Later that day, I "liked" The Dive on Facebook, like I always do with pretty much everything these days, and the online breakdown and drama that ensued on their page which fell in line with the place's sudden demise was both amusing and embarrassing. On September 19th, the owner posted simply "no more dive", but the before and aftermath included such peppery gems as this (hide your eyes when you read this, grandma):
Thank you to all the people in Sandpoint that said "fuck you" to the bigot racist, self-centered, assholes and biggest idiots I have ever met. This place went down hill because you can't do business, any business, in any town by serving shitty food, watered down drinks, and horrible service. You can't find quality employees buy fucking them over and paying shit wages. Fuck you, Lex Sparks and fuck you Jake Hatfield. You are the reason this business went to hell, and your better then everyone attitude is the reason everyone hates you.
Well, then. No idea what the reality of that high octane situation really is, but at least I'll always have the photo I took of a certain friend (you know who you are) drunkenly straddling the mechanical bull - possibly a lucrative future blackmail opportunity.

Opening: Fire Artisan Pizza
This year chain-store cardboard delivery service Domino's Pizza introduced a line of non-appetizing "Artisan" pizzas (sorry, but the idea of a "Tuscan Salami & Roasted Veggie" pizza pie makes my gag reflex go all giddy). Naturally, these were no different than a regular Domino's specimen, except for the fact that the dough was rolled in a rectangle and the toppings were *ahem* gourmet. Like any major American food chain, Domino's was acting response to a national trend. Wood oven fired old-old-school pizzerias have been torching up the nation like an Italian cigarette for a few years now, and the hotness finally hit Coeur d'Alene this year with the opening of Fire Artisan Pizza, next to the Christmas by the Lake shop on Sherman Ave. downtown.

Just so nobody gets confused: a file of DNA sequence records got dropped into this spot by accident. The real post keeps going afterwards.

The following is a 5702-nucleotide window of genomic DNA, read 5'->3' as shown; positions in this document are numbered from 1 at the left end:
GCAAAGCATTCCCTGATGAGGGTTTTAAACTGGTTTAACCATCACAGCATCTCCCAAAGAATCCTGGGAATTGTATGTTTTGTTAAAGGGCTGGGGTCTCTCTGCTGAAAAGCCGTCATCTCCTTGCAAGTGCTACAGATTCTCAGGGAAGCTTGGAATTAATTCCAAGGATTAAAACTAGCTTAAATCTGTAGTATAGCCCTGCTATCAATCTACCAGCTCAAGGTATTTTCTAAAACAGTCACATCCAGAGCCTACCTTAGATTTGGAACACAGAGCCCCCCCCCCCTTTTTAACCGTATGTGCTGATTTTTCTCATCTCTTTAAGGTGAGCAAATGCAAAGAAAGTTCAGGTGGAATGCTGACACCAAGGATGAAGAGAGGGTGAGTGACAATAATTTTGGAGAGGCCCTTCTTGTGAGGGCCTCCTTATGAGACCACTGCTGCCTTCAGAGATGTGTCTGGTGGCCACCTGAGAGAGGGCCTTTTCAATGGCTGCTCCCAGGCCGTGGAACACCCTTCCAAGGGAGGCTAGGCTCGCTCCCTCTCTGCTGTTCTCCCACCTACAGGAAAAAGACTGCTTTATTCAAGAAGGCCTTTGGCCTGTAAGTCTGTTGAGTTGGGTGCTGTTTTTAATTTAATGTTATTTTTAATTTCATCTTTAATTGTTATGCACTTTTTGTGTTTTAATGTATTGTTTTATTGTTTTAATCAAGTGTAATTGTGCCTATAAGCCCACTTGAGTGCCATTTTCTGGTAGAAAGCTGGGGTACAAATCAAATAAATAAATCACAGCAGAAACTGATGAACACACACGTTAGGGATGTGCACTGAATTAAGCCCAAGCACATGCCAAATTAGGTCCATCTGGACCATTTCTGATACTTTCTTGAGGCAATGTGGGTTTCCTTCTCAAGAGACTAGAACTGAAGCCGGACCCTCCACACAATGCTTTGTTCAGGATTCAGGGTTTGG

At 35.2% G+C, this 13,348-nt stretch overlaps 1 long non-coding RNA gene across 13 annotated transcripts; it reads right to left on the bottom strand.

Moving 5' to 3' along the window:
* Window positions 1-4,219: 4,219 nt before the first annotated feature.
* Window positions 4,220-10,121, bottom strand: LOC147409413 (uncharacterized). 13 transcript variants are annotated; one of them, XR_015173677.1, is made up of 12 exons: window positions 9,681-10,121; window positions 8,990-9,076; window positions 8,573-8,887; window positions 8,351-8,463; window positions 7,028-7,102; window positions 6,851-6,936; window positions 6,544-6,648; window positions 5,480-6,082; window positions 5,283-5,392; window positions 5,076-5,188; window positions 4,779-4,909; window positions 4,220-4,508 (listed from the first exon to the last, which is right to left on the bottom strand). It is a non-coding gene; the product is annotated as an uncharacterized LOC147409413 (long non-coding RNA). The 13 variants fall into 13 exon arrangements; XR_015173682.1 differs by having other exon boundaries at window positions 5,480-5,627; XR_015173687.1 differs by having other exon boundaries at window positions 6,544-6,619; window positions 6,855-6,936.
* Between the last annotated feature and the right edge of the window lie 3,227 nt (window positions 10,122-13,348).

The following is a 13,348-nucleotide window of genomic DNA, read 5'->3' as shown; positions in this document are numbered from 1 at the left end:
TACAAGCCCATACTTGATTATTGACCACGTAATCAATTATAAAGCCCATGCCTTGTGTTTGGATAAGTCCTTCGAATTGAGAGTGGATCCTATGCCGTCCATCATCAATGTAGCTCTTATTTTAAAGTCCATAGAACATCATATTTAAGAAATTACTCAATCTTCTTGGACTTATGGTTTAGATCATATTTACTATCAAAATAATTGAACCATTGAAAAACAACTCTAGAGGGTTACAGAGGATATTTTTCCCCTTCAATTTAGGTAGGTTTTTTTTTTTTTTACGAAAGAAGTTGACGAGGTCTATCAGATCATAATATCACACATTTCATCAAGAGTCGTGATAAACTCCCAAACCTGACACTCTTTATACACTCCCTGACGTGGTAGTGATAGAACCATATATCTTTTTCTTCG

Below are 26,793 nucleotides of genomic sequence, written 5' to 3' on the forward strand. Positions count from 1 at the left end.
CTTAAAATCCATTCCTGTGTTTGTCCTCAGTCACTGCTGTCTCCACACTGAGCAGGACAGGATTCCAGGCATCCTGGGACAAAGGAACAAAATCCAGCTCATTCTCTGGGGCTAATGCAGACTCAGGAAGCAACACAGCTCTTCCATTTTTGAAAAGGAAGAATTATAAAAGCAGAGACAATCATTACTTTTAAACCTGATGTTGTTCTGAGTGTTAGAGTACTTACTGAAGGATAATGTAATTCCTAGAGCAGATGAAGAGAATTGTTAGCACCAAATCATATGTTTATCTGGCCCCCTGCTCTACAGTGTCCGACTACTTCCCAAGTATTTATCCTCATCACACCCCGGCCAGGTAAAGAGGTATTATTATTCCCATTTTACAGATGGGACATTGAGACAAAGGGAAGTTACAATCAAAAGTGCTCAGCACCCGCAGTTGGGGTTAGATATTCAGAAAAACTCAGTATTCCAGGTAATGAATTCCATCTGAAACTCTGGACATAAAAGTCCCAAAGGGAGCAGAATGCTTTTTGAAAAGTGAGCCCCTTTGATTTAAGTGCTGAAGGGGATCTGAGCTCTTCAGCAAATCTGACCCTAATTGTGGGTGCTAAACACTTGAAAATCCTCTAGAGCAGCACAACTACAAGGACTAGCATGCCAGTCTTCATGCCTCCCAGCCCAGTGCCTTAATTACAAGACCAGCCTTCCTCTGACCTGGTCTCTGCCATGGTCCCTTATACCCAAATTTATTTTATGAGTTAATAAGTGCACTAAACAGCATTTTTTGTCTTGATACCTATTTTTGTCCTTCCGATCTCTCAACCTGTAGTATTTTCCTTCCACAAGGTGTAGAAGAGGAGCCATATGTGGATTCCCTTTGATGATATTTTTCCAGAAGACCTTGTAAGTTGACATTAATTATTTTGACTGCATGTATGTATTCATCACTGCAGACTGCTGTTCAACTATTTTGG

The pizza pies that Fire puts out make the Domino's version seem truly patheti-sad indeed (and I did actually try the Domino's version when a customer at my bar ordered one and FORCED me to try it - it was pretty meh). Fire is a real deal hit - in fact out of all the restaurants that have opened this year, I get the impression that people are more jazzed about Fire than any of them. Because who doesn't love a delicious, oven-fresh pizza made with heart using exclusively local ingredients (when possible). Personally, I'm a cheese lover so for me, the Parma (prosciutto, gorgonzola, pecorino, mozzarella and provolone cheeses, finished with truffle oil) is like heaven on a crust.  

Closing: Ciao Mambo "Glacier Restaurant Group spokeswoman Erica Coffman, based in Whitefish, Mont., said the company regretted closing the North Idaho location." This blip from a short SR article that ran earlier this month was basically the only tidbit I could find on the closure of Hayden's Ciao Mambo Italian restaurant. In other words, no nitty gritty gossip or real explanation on the situation.

I posted something about it on the Get Out North Idaho Facebook page and someone commented that they'd heard the owner of the plaza it was located in decided to double the rent on them, and they basically told him to go eat a crunchy biscotti and got the heck out of there. Apparently, the owners are taking the money to their Spokane location, where they plan on installing a full bar of booze, something we here at Get Out north Idaho can always stand behind. Hayden -1, Spokane +2.